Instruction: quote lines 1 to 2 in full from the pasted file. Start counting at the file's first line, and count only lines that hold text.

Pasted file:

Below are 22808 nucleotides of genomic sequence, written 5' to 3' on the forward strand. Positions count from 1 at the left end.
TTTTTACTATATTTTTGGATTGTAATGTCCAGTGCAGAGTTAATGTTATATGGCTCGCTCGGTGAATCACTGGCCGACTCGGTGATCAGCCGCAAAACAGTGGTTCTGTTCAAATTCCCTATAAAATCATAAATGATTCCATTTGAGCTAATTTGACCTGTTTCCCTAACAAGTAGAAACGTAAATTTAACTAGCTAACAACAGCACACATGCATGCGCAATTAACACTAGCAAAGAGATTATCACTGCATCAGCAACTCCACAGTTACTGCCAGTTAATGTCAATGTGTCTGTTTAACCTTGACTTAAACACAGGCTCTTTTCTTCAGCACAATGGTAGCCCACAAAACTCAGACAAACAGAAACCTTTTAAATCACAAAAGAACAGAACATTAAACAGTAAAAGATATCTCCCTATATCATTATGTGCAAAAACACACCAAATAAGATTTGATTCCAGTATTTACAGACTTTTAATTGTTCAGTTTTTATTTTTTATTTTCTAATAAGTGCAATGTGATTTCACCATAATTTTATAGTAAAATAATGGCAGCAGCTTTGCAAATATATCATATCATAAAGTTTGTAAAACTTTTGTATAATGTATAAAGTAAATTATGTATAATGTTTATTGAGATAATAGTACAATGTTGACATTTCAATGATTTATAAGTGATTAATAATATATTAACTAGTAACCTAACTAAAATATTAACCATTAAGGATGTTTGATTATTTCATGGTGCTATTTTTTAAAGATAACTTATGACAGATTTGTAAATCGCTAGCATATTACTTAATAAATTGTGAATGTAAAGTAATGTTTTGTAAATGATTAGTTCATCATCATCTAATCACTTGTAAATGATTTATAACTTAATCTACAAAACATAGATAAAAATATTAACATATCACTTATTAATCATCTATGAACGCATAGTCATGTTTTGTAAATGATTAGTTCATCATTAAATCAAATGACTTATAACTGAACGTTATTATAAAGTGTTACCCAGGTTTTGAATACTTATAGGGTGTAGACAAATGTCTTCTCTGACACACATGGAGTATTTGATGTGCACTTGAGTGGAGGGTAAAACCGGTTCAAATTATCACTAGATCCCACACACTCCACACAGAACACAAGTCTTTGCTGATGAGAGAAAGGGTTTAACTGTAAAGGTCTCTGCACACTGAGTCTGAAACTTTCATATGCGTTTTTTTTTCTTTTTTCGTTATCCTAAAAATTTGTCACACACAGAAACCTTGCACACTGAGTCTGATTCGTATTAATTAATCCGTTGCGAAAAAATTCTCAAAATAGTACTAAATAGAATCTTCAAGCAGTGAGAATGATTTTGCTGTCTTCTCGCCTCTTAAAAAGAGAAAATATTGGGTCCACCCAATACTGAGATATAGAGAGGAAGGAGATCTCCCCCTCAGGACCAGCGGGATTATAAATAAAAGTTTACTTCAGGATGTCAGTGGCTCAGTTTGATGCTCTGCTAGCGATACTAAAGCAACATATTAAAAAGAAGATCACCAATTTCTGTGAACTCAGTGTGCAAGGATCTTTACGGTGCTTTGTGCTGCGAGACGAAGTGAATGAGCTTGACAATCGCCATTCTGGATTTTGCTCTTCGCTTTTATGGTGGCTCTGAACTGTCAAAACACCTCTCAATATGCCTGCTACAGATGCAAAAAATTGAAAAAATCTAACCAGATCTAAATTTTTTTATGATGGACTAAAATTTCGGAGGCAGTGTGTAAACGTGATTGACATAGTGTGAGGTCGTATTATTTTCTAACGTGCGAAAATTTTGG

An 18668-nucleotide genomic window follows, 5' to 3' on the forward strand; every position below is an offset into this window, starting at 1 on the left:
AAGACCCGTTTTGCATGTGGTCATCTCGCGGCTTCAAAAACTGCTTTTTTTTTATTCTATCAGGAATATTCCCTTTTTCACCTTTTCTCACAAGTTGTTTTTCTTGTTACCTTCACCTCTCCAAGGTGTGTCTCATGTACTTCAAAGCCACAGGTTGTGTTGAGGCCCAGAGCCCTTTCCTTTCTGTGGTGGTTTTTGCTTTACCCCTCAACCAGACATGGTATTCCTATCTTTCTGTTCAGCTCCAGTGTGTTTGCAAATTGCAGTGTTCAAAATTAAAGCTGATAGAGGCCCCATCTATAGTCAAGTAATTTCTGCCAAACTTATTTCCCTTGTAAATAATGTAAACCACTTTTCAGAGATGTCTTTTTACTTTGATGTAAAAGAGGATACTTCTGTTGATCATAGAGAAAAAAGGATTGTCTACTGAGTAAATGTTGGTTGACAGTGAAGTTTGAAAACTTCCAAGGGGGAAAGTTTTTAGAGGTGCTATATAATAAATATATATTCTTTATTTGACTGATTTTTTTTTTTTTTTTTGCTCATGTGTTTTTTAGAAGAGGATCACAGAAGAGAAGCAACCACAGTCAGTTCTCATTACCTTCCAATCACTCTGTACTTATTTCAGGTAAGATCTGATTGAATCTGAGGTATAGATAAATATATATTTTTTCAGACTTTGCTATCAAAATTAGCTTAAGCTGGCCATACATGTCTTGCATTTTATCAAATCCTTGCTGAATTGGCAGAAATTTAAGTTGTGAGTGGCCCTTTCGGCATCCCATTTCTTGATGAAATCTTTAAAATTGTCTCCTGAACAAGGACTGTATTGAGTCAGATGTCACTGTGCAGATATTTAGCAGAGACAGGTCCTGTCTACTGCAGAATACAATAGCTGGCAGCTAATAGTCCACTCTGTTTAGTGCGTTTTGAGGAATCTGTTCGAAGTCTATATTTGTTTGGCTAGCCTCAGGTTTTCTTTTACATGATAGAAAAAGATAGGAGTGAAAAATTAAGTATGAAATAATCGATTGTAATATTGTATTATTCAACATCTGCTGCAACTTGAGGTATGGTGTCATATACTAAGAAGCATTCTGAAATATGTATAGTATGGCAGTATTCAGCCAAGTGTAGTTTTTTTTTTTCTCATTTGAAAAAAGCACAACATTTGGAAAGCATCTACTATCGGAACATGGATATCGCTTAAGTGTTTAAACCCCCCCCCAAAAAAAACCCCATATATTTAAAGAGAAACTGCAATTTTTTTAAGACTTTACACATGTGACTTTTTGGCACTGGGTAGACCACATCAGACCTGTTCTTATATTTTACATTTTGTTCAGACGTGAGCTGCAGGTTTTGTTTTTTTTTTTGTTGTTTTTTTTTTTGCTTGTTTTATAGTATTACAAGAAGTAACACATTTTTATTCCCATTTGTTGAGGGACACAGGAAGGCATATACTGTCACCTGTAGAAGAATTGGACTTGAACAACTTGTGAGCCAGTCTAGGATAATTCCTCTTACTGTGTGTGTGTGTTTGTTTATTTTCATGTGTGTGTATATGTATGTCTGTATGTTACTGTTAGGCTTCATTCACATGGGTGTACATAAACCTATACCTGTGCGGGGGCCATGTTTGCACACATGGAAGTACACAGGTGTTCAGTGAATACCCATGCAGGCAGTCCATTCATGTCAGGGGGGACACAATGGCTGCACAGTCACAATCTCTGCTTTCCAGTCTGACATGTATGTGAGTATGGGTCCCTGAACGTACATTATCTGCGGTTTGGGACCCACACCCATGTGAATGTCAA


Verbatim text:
Below are 22808 nucleotides of genomic sequence, written 5' to 3' on the forward strand. Positions count from 1 at the left end.
TTTTTACTATATTTTTGGATTGTAATGTCCAGTGCAGAGTTAATGTTATATGGCTCGCTCGGTGAATCACTGGCCGACTCGGTGATCAGCCGCAAAACAGTGGTTCTGTTCAAATTCCCTATAAAATCATAAATGATTCCATTTGAGCTAATTTGACCTGTTTCCCTAACAAGTAGAAACGTAAATTTAACTAGCTAACAACAGCACACATGCATGCGCAATTAACACTAGCAAAGAGATTATCACTGCATCAGCAACTCCACAGTTACTGCCAGTTAATGTCAATGTGTCTGTTTAACCTTGACTTAAACACAGGCTCTTTTCTTCAGCACAATGGTAGCCCACAAAACTCAGACAAACAGAAACCTTTTAAATCACAAAAGAACAGAACATTAAACAGTAAAAGATATCTCCCTATATCATTATGTGCAAAAACACACCAAATAAGATTTGATTCCAGTATTTACAGACTTTTAATTGTTCAGTTTTTATTTTTTATTTTCTAATAAGTGCAATGTGATTTCACCATAATTTTATAGTAAAATAATGGCAGCAGCTTTGCAAATATATCATATCATAAAGTTTGTAAAACTTTTGTATAATGTATAAAGTAAATTATGTATAATGTTTATTGAGATAATAGTACAATGTTGACATTTCAATGATTTATAAGTGATTAATAATATATTAACTAGTAACCTAACTAAAATATTAACCATTAAGGATGTTTGATTATTTCATGGTGCTATTTTTTAAAGATAACTTATGACAGATTTGTAAATCGCTAGCATATTACTTAATAAATTGTGAATGTAAAGTAATGTTTTGTAAATGATTAGTTCATCATCATCTAATCACTTGTAAATGATTTATAACTTAATCTACAAAACATAGATAAAAATATTAACATATCACTTATTAATCATCTATGAACGCATAGTCATGTTTTGTAAATGATTAGTTCATCATTAAATCAAATGACTTATAACTGAACGTTATTATAAAGTGTTACCCAGGTTTTGAATACTTATAGGGTGTAGACAAATGTCTTCTCTGACACACATGGAGTATTTGATGTGCACTTGAGTGGAGGGTAAAACCGGTTCAAATTATCACTAGATCCCACACACTCCACACAGAACACAAGTCTTTGCTGATGAGAGAAAGGGTTTAACTGTAAAGGTCTCTGCACACTGAGTCTGAAACTTTCATATGCGTTTTTTTTTCTTTTTTCGTTATCCTAAAAATTTGTCACACACAGAAACCTTGCACACTGAGTCTGATTCGTATTAATTAATCCGTTGCGAAAAAATTCTCAAAATAGTACTAAATAGAATCTTCAAGCAGTGAGAATGATTTTGCTGTCTTCTCGCCTCTTAAAAAGAGAAAATATTGGGTCCACCCAATACTGAGATATAGAGAGGAAGGAGATCTCCCCCTCAGGACCAGCGGGATTATAAATAAAAGTTTACTTCAGGATGTCAGTGGCTCAGTTTGATGCTCTGCTAGCGATACTAAAGCAACATATTAAAAAGAAGATCACCAATTTCTGTGAACTCAGTGTGCAAGGATCTTTACGGTGCTTTGTGCTGCGAGACGAAGTGAATGAGCTTGACAATCGCCATTCTGGATTTTGCTCTTCGCTTTTATGGTGGCTCTGAACTGTCAAAACACCTCTCAATATGCCTGCTACAGATGCAAAAAATTGAAAAAATCTAACCAGATCTAAATTTTTTTATGATGGACTAAAATTTCGGAGGCAGTGTGTAAACGTGATTGACATAGTGTGAGGTCGTATTATTTTCTAACGTGCGAAAATTTTGG